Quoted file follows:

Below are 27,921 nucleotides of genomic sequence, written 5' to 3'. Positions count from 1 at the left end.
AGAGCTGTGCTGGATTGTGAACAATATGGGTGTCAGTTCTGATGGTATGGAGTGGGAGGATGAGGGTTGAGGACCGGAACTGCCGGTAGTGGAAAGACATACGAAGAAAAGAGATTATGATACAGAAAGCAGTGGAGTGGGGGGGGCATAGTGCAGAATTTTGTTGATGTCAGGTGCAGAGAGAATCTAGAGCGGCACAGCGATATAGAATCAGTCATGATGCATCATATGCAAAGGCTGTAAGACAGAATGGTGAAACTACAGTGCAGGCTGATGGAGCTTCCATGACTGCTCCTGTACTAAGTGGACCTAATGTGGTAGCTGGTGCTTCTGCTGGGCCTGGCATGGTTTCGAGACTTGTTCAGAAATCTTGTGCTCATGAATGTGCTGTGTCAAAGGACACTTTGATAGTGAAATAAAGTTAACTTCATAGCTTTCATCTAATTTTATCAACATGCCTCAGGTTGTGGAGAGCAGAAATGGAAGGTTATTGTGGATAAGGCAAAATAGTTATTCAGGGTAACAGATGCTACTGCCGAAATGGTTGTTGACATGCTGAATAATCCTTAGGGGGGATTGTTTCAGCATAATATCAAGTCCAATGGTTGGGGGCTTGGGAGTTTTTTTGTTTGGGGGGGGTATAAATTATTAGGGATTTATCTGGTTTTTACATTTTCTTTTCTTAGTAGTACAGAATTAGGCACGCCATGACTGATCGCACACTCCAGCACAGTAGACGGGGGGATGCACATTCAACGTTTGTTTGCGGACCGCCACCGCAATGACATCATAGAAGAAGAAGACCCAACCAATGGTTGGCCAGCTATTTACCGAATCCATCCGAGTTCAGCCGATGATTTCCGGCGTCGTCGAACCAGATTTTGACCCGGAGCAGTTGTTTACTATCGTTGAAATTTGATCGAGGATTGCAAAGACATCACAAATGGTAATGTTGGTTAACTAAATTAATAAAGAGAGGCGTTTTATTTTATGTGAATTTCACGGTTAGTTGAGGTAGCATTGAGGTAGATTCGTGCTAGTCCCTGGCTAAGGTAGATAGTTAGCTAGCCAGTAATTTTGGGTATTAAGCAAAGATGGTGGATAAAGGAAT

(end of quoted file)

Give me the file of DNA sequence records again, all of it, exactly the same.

Below are 27,921 nucleotides of genomic sequence, written 5' to 3'. Positions count from 1 at the left end.
AGAGCTGTGCTGGATTGTGAACAATATGGGTGTCAGTTCTGATGGTATGGAGTGGGAGGATGAGGGTTGAGGACCGGAACTGCCGGTAGTGGAAAGACATACGAAGAAAAGAGATTATGATACAGAAAGCAGTGGAGTGGGGGGGGCATAGTGCAGAATTTTGTTGATGTCAGGTGCAGAGAGAATCTAGAGCGGCACAGCGATATAGAATCAGTCATGATGCATCATATGCAAAGGCTGTAAGACAGAATGGTGAAACTACAGTGCAGGCTGATGGAGCTTCCATGACTGCTCCTGTACTAAGTGGACCTAATGTGGTAGCTGGTGCTTCTGCTGGGCCTGGCATGGTTTCGAGACTTGTTCAGAAATCTTGTGCTCATGAATGTGCTGTGTCAAAGGACACTTTGATAGTGAAATAAAGTTAACTTCATAGCTTTCATCTAATTTTATCAACATGCCTCAGGTTGTGGAGAGCAGAAATGGAAGGTTATTGTGGATAAGGCAAAATAGTTATTCAGGGTAACAGATGCTACTGCCGAAATGGTTGTTGACATGCTGAATAATCCTTAGGGGGGATTGTTTCAGCATAATATCAAGTCCAATGGTTGGGGGCTTGGGAGTTTTTTTGTTTGGGGGGGGTATAAATTATTAGGGATTTATCTGGTTTTTACATTTTCTTTTCTTAGTAGTACAGAATTAGGCACGCCATGACTGATCGCACACTCCAGCACAGTAGACGGGGGGATGCACATTCAACGTTTGTTTGCGGACCGCCACCGCAATGACATCATAGAAGAAGAAGACCCAACCAATGGTTGGCCAGCTATTTACCGAATCCATCCGAGTTCAGCCGATGATTTCCGGCGTCGTCGAACCAGATTTTGACCCGGAGCAGTTGTTTACTATCGTTGAAATTTGATCGAGGATTGCAAAGACATCACAAATGGTAATGTTGGTTAACTAAATTAATAAAGAGAGGCGTTTTATTTTATGTGAATTTCACGGTTAGTTGAGGTAGCATTGAGGTAGATTCGTGCTAGTCCCTGGCTAAGGTAGATAGTTAGCTAGCCAGTAATTTTGGGTATTAAGCAAAGATGGTGGATAAAGGAAT